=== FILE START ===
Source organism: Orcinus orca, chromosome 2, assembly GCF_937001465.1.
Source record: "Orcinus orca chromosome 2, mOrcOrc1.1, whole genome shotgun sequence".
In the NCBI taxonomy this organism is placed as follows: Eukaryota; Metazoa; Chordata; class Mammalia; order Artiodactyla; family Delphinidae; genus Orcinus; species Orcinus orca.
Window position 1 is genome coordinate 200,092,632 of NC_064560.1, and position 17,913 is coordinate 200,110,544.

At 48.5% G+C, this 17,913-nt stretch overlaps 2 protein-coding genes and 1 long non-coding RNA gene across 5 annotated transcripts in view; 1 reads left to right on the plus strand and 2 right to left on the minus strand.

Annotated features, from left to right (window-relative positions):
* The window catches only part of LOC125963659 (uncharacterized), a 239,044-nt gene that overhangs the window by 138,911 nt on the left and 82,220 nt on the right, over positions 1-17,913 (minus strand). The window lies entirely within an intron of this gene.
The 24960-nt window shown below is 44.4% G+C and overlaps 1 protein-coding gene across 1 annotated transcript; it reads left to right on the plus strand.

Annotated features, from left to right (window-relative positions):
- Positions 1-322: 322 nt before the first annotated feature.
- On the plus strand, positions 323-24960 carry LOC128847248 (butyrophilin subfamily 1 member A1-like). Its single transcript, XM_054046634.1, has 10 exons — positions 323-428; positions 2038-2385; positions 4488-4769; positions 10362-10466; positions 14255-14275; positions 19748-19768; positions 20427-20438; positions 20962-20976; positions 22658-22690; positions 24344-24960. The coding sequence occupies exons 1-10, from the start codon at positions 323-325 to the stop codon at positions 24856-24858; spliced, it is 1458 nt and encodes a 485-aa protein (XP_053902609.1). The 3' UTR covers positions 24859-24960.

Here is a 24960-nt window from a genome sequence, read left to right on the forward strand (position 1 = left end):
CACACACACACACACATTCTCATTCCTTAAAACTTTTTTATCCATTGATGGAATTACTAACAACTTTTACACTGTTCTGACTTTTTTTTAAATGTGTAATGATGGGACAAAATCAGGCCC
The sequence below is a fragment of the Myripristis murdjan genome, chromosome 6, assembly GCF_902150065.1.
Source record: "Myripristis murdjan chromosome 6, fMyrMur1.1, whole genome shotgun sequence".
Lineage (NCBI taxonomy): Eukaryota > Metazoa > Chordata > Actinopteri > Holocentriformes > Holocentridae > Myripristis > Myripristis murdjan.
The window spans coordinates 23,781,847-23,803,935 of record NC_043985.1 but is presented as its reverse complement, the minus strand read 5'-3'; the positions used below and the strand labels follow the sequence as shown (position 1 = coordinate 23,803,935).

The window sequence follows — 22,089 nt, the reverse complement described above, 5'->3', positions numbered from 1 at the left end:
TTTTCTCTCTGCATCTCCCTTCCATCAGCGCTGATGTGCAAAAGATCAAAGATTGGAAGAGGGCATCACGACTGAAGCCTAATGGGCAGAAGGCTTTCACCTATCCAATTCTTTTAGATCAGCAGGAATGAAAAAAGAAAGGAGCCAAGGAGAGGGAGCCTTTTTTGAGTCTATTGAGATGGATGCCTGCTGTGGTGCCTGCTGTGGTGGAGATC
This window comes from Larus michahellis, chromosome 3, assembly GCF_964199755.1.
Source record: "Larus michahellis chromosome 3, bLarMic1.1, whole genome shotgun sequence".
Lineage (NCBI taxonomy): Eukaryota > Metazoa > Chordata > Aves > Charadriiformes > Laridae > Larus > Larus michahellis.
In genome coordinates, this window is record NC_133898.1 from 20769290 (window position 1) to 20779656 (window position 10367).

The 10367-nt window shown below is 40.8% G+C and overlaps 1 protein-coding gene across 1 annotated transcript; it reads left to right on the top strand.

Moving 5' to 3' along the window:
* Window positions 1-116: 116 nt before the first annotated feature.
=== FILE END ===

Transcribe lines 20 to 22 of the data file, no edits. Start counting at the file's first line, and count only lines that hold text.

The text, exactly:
This window comes from Larus michahellis, chromosome 3, assembly GCF_964199755.1.
Source record: "Larus michahellis chromosome 3, bLarMic1.1, whole genome shotgun sequence".
Lineage (NCBI taxonomy): Eukaryota > Metazoa > Chordata > Aves > Charadriiformes > Laridae > Larus > Larus michahellis.